A year ago, GoPro introduced a very good smoothing algorithm designed to work as a digital six-axes gimbal, Hypersmooth. This year, the HERO8 Black tries much harder with Hypersmooth 2.0, Timewarp 2.0, digital lenses, presets, better night photography and more.
The HERO8 has a new form factor that’s about 10% sleeker than the HERO7. The enclosing cage has gone and the camera now mounts with built-in folding fingers. The latter looks is a clever, logical design step-up and an efficient one at that, but you must make sure to tighten the mounting screw well to avoid a slight wiggle.
The HERO8’s battery and SD-card are now inserted at the side of the device. The big door is removable to connect with the new “Mods”, a new system of accessories that let you add lighting, audio input and a front-facing screen. A new, tougher and better lens sits in its slightly bigger protection cage.
With this better lens, GoPro introduces digital lenses which are, in reality, cropping modes. The results are excellent but, in photographic terms, a real zoom or exchangeable lens would have been better. The digital lens functionality offers four virtual zoom factors to frame an activity or scene. The camera automatically sets the optimum cropping area. Whereas the HERO7 in 4K mode only offered Wide at 60fps and Wide and Superview at 30fps, the HERO8 offers Wide (16-34mm) and Linear (19-39mm) at 60fps and SuperView (16mm), Wide and Linear at 30fps. Starting at 2.7K/60, you also get a new Narrow (27mm) angle.
GoPro fine-tuned the algorithm on their GP1 chip to deliver HyperSmooth 2.0 with Boost and TimeWarp 2.0. The HERO7 only gave you a choice between automatic smoothing and none at all. The HERO8 Black has three levels of stabilisation: On, High and Boost. I tried all three of them and found that every type of smoothing gives you more natural results than the HERO7. That’s no small feat, as the HERO7’s stabilisation was already incredibly good — as good as using a Karma grip.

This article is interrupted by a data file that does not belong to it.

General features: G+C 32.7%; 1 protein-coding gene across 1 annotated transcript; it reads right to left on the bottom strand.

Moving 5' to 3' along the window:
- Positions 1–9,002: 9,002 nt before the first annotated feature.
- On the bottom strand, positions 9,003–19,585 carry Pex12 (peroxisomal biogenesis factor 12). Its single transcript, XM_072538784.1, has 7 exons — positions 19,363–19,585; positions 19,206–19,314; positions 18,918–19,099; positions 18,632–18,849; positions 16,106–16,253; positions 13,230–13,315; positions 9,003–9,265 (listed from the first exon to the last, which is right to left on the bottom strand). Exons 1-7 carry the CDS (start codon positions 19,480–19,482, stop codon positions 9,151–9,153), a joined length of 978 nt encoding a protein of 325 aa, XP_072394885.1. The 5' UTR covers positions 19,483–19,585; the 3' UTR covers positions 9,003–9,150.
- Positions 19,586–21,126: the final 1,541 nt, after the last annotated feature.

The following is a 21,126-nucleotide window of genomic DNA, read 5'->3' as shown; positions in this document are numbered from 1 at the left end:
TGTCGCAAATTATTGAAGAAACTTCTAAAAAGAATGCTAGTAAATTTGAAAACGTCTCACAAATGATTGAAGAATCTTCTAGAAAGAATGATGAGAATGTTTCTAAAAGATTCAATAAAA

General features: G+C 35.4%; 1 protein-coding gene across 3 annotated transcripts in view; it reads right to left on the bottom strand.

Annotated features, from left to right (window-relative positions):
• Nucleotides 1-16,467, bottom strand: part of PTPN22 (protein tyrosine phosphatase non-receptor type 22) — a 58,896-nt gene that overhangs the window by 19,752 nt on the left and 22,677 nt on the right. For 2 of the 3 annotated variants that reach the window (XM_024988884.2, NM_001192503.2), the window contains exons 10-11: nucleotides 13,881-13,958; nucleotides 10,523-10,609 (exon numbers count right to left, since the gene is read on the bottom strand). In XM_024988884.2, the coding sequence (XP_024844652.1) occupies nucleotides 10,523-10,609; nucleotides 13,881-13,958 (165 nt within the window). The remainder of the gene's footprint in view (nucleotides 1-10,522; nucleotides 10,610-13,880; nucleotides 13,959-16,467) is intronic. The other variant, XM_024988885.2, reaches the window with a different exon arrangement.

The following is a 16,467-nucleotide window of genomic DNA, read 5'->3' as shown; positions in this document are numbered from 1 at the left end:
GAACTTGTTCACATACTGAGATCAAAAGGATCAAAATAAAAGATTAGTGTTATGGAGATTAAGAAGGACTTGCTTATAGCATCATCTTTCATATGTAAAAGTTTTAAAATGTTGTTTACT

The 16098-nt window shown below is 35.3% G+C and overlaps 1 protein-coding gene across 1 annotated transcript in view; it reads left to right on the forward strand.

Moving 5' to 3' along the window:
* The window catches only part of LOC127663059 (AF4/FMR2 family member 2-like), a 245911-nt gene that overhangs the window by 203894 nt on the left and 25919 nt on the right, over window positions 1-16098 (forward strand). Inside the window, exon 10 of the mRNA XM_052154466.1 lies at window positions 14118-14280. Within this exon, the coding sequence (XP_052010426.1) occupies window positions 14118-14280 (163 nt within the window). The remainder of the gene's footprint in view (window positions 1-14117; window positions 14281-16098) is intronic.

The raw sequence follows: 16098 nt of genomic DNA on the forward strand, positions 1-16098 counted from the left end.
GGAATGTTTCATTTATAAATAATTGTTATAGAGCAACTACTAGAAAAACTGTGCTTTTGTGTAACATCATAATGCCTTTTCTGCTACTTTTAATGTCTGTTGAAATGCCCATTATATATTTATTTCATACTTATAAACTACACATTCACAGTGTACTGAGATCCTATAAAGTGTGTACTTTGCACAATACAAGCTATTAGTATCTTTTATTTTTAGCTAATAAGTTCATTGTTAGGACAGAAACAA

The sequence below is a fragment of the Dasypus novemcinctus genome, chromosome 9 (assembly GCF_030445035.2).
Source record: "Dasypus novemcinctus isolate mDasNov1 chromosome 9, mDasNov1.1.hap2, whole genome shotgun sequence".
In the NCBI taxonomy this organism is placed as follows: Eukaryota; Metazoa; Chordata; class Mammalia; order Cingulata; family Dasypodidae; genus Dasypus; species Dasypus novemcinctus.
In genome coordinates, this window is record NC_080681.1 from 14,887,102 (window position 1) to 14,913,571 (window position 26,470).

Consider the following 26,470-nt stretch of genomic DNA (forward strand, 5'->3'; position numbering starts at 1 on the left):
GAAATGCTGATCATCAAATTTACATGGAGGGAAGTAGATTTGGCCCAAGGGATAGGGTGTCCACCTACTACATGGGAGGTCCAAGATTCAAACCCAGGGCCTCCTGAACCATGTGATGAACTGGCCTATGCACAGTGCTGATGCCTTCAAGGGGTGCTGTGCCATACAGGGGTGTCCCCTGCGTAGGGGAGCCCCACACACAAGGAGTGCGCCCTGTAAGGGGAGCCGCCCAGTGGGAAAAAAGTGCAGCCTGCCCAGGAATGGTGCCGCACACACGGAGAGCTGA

TimeWarp 2.0 automatically adjusts speed based on motion, scene detection and lighting. You can even slow down the effect to real-time and then tap to speed it back up. TimeWarp 2.0 is available in four resolutions: 4K 16:9, 2.7K 4:3, 1440p 4:3 and 1080p 16:9. Leaving the rest of the settings in Auto mode results in the camera figuring out the best speed versus the recording time, but you can also set the speed yourself. To slow down the effect and speed it back up, you just tap one button on the screen. I tried Timewarp 2.0 with the slow down feature and the results looked much better than doing this in post.
The HERO8 has also gotten a more intuitive control screen with presets. You can create your own, but the naming of presets is not free, so you can’t type a preset name that makes sense to you Giving the GoPro app on your smartphone or tablet that power would have been even better as people don’t necessarily associate “Cinematic” with a setting of 4K/30fps and Protune turned on.
In Photo mode, the HERO8 has been improved as well. However, in my opinion, the default settings of the presets don’t do justice to the improvements. The default ISO minimum setting is at 100, which is good, but, just as with video, the HERO8 will decide if it needs to set a higher ISO for the best results and the default maximum setting is at 3200 ISO. That turned out way too high for beautiful JPEGs without ugly noise — remember, this is a tiny sensor and small sensors are noisier by definition.
Once I turned down the max ISO setting to 400, JPEG photos came out very noise-free and with beautiful colours when I left the Protune colour setting to GoPro. And I got a stunning result from the RAW setting. One note in that respect: I’m on a Mac with no access to Adobe software since they switched from licences to a subscription model. That means I don’t have direct access to GoPro RAW files. Even DxO Photolab 3 still has no module for it. I checked the RAW image quality by converting the file with Adobe’s DNG Converter first and subsequently opening it in Capture One Pro 12 (DxO’s doesn’t support DNG either).
What else is new with the HERO8? A new front-mic placement which is supposed to enhance audio performance, especially in high-wind situations. I can’t say I heard much of a difference with the previous model, but there wasn’t any wind to speak of when I tested it, so I could be wrong. Anyway, I think that you’ll need the Audio Mod to really enjoy brilliant sound.
Last but absolutely not least, there is a big improvement under the hood: the HERO8 Black shoots 4K/30/60 footage at 114Mbps and 1080p/30 at 65Mbps. The maximum video bitrate on the HERO7 and HERO6 Black was 78 Mbps. The higher bitrates put the HERO8 on a same level as a high-end ENG camera or above a Sony RX0. The high bitrate has a clearly visible effect on an output with more detail and just better quality overall.